Lord Judge, however, explicitly disapproved of members of either house using parliamentary privilege to circumvent super-injunctions:

“But you do need to think, do you not, whether it’s a good idea for our lawmakers, to be in effect to be flouting a court order just because they disagree with the order or for that matter because they disagree with the law of privacy which parliament has created”.

John Hemming MP clearly takes a different view.

Again, there is much of interest in Lord Judge’s remark, such as the reference to parliament having created the law of privacy, and the implicit distinction between parliament flouting a court order and an individual member doing so. It would be very surprising, however, if parliament’s joint committee were to propose a constrained version of parliamentary privilege. If that committee is robust in defence of the houses’ privileges, the door may be opened to future “outings”, such as that of Fred Goodwin or CTB. Mindful of this, the reporting committee proposed a softer form of control than the restriction of parliamentary privilege. It suggested that:

“House authorities should consider the feasibility of a streamlined system for answering sub judice queries from the Speakers’ offices. Such a communication system will require the creation of a secure database containing details of super-injunctions and anonymised injunctions held by Her Majesty’s Courts and Tribunals Service, which could be easily searchable following any query from the House authorities”.

Parliament’s committee may well endorse this as the approach best suited to preserving a balance of respect (as opposed to contempt) between parliament, the courts, the media and individuals fearful of their privacy being overridden on political platforms.

On this issue, as with so much of the UK’s constitution, the answer may turn out to be a tense but workable network of understandings, rather than hard law. Perhaps this would calm matters only temporarily. But it might also provide breathing room for the public to evolve our expectations about privacy and freedom in both establishment and “modern technology” media, without bringing the latter under any undue “control”.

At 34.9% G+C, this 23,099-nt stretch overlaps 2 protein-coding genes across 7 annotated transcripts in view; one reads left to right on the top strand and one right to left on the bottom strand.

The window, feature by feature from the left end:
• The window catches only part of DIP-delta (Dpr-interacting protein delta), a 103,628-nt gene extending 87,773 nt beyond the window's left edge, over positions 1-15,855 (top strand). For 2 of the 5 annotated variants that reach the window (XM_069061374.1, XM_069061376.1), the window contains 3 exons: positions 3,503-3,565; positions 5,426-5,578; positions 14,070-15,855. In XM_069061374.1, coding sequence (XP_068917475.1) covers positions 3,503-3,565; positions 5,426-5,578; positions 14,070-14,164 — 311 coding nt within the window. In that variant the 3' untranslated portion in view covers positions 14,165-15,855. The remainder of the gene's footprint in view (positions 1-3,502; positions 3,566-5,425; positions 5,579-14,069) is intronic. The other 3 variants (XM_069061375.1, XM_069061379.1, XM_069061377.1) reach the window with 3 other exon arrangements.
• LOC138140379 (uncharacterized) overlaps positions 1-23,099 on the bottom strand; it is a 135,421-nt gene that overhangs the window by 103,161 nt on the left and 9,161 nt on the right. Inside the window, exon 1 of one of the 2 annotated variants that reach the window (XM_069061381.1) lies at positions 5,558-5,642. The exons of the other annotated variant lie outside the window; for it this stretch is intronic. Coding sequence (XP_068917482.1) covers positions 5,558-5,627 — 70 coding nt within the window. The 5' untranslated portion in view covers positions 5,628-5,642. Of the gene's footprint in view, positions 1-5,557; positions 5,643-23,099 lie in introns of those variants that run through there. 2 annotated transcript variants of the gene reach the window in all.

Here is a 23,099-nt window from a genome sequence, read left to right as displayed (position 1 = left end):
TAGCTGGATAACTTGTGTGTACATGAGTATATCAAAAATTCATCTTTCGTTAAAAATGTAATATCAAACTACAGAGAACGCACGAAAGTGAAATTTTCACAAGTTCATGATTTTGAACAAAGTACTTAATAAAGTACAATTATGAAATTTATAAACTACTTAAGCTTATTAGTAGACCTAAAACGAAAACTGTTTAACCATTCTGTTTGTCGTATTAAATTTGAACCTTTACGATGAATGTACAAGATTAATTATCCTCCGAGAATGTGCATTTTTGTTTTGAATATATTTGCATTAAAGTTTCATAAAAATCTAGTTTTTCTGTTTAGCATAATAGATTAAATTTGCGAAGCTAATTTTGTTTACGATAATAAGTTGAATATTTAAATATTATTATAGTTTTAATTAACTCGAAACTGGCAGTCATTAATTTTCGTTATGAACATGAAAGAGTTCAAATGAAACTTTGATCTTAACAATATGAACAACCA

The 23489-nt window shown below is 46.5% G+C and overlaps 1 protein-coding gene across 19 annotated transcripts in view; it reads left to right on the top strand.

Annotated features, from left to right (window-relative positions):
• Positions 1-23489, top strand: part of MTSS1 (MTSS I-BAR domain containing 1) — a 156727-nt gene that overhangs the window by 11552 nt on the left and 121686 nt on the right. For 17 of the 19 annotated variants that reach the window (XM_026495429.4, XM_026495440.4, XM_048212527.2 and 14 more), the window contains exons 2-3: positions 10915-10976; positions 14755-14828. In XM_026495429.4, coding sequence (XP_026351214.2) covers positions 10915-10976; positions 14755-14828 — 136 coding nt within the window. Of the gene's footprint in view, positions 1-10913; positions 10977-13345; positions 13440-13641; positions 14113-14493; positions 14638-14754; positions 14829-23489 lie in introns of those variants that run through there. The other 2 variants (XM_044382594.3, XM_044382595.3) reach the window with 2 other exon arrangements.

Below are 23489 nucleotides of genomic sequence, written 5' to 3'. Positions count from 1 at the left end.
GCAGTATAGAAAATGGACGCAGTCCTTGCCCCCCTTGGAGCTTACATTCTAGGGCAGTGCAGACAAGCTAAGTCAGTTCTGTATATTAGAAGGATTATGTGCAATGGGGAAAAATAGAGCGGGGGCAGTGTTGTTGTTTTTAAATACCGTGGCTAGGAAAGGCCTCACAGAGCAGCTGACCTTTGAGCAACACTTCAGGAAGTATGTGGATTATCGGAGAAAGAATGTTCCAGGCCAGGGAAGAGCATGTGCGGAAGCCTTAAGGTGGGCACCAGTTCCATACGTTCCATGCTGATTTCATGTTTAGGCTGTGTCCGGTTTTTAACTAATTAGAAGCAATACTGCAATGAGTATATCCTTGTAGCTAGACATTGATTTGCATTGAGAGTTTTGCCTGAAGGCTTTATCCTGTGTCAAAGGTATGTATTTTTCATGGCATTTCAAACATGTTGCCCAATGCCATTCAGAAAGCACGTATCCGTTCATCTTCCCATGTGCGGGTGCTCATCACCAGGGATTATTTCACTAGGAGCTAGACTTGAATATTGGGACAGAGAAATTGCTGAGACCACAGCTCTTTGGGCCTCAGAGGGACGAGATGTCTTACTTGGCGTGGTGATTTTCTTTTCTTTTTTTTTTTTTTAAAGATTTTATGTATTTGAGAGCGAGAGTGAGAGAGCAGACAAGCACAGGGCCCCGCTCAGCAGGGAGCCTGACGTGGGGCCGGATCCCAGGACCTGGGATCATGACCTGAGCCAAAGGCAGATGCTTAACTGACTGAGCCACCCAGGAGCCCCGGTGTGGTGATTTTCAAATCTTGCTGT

Robin Hopkins


In Kennedy v IC and Charity Commission [2011] EWCA Civ 367, the Court of Appeal has referred back to the Information Tribunal the issue of whether s.32(2) FOIA should be “read down” (i.e. in favour of requesters) to give effect to Article 10 of the ECHR.

Ward LJ’s judgment begins like this:

“Mr George Galloway attracts attention”.

It goes on to explain that, between 1998 and 2003, Mr Galloway launched and ran the “Mariam Appeal”. This aimed to provide medical assistance in Iraq. It raised funds of nearly £1.5 million. The sources of and uses to which these funds were put generated some controversy. Investigations into the Mariam Appeal by the appellant journalist gave rise to an inquiry by the Charity Commission, which concluded in 2007. Shortly afterwards, the appellant requested information about this inquiry.

The Charity Commission refused, relying on the absolute exemption at s. 32(2) FOIA, which provides as follows (note its punctuation and structure – in particular how the commas and the use of “or” affects the flow and meaning of the section):

 Information held by a public authority is exempt information if it is held only by virtue of being contained in—

(a)any document placed in the custody of a person conducting an inquiry or arbitration, for the purposes of the inquiry or arbitration, or

(b)any document created by a person conducting an inquiry or arbitration, for the purposes of the inquiry or arbitration.

The Information Commissioner, Tribunal and High Court were broadly in agreement with the Charity Commission’s stance. The issue for the Court of Appeal was whether this exemption subsists only for the duration of the inquiry or whether it continues after the inquiry has concluded. In particular, the “troublesome issue” was whether the phrase “for the purposes of the inquiry or arbitration” relates to and qualifies (i) the reason for placing the document in the custody of the person, or (ii) the reason why the document is being held by the public authority. The latter construction favoured the Appellant’s case, but the Information Tribunal opted for the former construction.